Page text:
29 March 2014
Maharashtra government’s plans to develop an international centre to attract tourist towards Nalasopara’s ancient stupa, built during King Ashoka’s period, is still on paper. This has led to the sacred Buddhist stupa to turn into a spot for drunkards and junkies. MMRDA had provisioned Rs10 crore for the restoration and development of the heritage site.
The stupa stands in a deserted place, away from the chaotic city life in Nalasopara. There is no security personnel to guard the place which has ancient idols belonging to the eighth century. Continue reading
The International News
March 26, 2014
Stupa, Mohenjo-daro. Photo Raja Ismal @ Flickr.
The Sindh government has approved a project for drilling at Mohenjodaro to ascertain the depth of the famous ruins.
“Though the archaeological site is spread over one and a half kilometres, Unesco is interested in finding how deep the remains are,” said Michael Jansen, a German professor of urban history and expert of architecture, archeology and conservation.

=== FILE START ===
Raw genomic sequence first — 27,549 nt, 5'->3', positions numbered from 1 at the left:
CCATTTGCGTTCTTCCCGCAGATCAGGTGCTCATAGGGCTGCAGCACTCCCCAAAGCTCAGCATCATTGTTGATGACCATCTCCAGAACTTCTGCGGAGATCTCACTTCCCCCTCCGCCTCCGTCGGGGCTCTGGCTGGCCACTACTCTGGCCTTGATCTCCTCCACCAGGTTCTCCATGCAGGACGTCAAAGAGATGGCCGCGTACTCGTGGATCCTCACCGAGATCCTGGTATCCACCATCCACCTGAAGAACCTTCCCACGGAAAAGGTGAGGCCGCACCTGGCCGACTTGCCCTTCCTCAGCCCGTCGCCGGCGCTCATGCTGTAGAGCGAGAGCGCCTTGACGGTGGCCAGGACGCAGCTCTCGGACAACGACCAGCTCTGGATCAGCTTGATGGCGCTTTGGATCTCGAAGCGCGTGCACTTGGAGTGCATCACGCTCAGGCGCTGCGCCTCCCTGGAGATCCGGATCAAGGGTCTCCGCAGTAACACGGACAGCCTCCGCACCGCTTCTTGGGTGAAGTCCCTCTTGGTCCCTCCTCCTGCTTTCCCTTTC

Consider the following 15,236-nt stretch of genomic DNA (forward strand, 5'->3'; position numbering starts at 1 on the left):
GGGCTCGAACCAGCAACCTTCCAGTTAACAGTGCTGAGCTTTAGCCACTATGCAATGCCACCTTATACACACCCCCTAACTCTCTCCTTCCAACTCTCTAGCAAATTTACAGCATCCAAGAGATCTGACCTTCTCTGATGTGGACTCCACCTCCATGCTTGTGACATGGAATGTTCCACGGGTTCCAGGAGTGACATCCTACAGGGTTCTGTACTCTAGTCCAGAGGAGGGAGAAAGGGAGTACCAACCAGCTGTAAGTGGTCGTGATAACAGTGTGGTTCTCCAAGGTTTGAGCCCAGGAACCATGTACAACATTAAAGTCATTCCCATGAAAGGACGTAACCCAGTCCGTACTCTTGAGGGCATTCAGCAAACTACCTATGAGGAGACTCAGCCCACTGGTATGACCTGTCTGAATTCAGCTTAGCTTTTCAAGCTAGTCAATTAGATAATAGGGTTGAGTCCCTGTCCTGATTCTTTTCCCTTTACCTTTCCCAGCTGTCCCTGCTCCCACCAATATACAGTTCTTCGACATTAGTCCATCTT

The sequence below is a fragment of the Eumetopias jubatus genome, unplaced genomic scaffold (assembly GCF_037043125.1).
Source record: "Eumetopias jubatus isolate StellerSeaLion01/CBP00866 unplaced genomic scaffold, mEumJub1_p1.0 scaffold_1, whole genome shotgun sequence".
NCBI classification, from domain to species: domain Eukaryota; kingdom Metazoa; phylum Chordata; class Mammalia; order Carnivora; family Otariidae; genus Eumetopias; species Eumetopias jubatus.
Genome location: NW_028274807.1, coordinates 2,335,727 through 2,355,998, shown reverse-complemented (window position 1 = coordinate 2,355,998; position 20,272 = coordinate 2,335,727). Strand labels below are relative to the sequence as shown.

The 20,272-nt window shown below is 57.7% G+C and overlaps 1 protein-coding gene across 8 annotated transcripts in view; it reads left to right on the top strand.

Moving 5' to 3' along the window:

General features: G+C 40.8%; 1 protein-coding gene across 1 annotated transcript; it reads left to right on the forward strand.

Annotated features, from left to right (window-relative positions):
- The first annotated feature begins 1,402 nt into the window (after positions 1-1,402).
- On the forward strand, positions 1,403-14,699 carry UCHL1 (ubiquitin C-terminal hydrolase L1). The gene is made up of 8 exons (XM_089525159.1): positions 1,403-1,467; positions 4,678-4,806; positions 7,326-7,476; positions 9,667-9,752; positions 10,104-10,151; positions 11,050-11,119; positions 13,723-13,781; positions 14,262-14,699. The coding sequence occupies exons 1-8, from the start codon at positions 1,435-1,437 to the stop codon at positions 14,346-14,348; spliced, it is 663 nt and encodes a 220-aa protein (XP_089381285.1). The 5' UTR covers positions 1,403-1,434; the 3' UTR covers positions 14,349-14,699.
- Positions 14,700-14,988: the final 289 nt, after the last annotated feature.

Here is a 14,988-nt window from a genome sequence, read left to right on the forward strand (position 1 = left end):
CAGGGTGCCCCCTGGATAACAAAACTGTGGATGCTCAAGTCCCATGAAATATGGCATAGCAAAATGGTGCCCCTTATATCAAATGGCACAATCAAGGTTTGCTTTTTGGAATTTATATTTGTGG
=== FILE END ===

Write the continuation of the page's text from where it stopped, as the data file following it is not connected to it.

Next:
He was speaking on Tuesday at the second day of international moot ‘Sindh through the centuries’ organised by the Sindh Madressatul Islam University.
Prof Jansen, in his presentation during a technical session titled ‘Ancient art and architecture of Sindh’, argued that the course of the Indus River posed a threat to the Mohenjodaro ruins. “Before the river embankments were raised during the British rule in 1870 river water used to inundate the area and erode the remains.”
MARCH 22, 2014
A boy walked his donkeys past a niche where a Buddha once stood in Bamian, Afghanistan.CreditMauricio Lima for The New York Times
BAMIAN, Afghanistan — They were the picture-postcard view of a rural and mostly untouched Afghanistan: ancient, towering Buddhas that became a symbol of the Taliban’s religious fanaticism and intolerance.